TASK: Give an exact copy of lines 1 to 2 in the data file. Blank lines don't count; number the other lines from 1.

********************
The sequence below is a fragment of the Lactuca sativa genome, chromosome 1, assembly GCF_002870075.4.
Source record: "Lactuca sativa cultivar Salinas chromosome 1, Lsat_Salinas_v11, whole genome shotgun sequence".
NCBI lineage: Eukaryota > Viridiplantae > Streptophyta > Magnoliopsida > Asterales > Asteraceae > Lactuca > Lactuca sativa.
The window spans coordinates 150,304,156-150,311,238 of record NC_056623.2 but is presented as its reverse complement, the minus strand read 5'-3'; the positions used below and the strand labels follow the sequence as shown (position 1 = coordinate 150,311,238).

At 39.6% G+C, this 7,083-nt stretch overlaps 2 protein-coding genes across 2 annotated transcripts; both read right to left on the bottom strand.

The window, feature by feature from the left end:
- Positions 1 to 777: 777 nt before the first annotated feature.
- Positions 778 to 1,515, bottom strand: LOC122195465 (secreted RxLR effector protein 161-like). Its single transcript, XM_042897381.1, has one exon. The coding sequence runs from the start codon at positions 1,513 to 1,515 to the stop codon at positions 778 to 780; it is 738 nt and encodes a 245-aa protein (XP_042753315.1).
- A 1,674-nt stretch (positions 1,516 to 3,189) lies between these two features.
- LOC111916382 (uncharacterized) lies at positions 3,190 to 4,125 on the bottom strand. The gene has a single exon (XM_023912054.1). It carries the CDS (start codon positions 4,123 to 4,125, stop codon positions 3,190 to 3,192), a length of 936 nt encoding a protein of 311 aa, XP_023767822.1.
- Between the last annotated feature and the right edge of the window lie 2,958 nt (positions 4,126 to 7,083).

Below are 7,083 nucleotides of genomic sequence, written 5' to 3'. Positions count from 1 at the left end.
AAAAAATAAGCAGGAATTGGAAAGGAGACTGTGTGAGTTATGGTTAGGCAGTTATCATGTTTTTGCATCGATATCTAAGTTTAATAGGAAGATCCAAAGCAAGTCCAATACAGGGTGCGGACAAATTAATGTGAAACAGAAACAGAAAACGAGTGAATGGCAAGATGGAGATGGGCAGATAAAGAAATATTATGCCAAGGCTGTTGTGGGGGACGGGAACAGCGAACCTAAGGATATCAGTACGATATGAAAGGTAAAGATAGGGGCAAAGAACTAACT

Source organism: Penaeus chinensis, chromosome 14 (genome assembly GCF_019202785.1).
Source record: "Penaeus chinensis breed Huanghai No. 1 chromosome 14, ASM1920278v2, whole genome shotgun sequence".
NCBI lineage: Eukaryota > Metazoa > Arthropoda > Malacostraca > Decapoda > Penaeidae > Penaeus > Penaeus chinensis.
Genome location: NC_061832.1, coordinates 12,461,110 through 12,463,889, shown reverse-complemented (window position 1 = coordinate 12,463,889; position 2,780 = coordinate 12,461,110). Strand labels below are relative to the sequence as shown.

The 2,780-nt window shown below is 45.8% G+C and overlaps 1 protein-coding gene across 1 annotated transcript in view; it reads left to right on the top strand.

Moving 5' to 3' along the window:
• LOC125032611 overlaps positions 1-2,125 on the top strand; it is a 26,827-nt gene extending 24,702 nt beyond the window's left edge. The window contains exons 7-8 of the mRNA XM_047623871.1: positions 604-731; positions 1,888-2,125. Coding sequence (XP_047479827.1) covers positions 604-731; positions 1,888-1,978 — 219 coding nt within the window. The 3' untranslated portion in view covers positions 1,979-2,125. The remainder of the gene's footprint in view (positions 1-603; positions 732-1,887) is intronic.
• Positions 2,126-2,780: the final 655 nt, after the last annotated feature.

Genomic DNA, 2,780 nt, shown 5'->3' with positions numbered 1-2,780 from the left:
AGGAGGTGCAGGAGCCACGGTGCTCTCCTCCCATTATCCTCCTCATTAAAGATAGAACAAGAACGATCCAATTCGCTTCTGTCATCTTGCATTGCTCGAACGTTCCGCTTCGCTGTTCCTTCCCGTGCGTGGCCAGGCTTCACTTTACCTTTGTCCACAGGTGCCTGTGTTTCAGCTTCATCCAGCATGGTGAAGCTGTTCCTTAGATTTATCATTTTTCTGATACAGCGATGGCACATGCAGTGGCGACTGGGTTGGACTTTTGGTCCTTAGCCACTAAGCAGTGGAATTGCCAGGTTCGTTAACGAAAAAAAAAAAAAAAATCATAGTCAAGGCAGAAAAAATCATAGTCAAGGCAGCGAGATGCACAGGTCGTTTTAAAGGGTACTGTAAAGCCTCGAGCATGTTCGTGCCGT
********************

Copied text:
The sequence below is a fragment of the Lactuca sativa genome, chromosome 1, assembly GCF_002870075.4.
Source record: "Lactuca sativa cultivar Salinas chromosome 1, Lsat_Salinas_v11, whole genome shotgun sequence".